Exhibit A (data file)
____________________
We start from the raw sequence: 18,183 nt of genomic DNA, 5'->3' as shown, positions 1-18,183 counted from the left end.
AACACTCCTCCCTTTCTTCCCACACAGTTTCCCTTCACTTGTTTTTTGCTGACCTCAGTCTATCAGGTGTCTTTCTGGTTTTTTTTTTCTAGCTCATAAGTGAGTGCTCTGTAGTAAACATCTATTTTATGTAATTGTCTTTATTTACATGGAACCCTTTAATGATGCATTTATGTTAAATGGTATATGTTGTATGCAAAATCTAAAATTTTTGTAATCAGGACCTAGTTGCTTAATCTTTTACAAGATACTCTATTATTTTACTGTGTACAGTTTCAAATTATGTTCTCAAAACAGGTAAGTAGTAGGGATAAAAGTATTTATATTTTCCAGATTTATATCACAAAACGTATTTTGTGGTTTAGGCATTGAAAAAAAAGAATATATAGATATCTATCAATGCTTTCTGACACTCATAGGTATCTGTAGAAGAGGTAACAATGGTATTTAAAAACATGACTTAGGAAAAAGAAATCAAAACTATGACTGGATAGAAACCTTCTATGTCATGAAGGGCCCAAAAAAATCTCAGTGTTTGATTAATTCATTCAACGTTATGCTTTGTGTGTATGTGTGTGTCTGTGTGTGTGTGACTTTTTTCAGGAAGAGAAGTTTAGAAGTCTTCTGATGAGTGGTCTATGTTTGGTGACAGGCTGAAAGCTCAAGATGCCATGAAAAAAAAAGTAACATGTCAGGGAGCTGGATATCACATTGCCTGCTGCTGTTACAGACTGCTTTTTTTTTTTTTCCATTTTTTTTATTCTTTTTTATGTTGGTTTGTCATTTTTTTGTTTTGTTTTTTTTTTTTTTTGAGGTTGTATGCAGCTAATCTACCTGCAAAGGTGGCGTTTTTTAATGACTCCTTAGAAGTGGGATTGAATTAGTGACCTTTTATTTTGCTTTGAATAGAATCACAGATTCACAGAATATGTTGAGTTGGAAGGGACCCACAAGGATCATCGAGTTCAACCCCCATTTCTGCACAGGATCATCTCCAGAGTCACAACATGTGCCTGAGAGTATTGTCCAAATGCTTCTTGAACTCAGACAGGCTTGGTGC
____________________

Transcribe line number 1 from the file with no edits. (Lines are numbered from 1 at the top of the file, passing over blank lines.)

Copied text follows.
We start from the raw sequence: 18,183 nt of genomic DNA, 5'->3' as shown, positions 1-18,183 counted from the left end.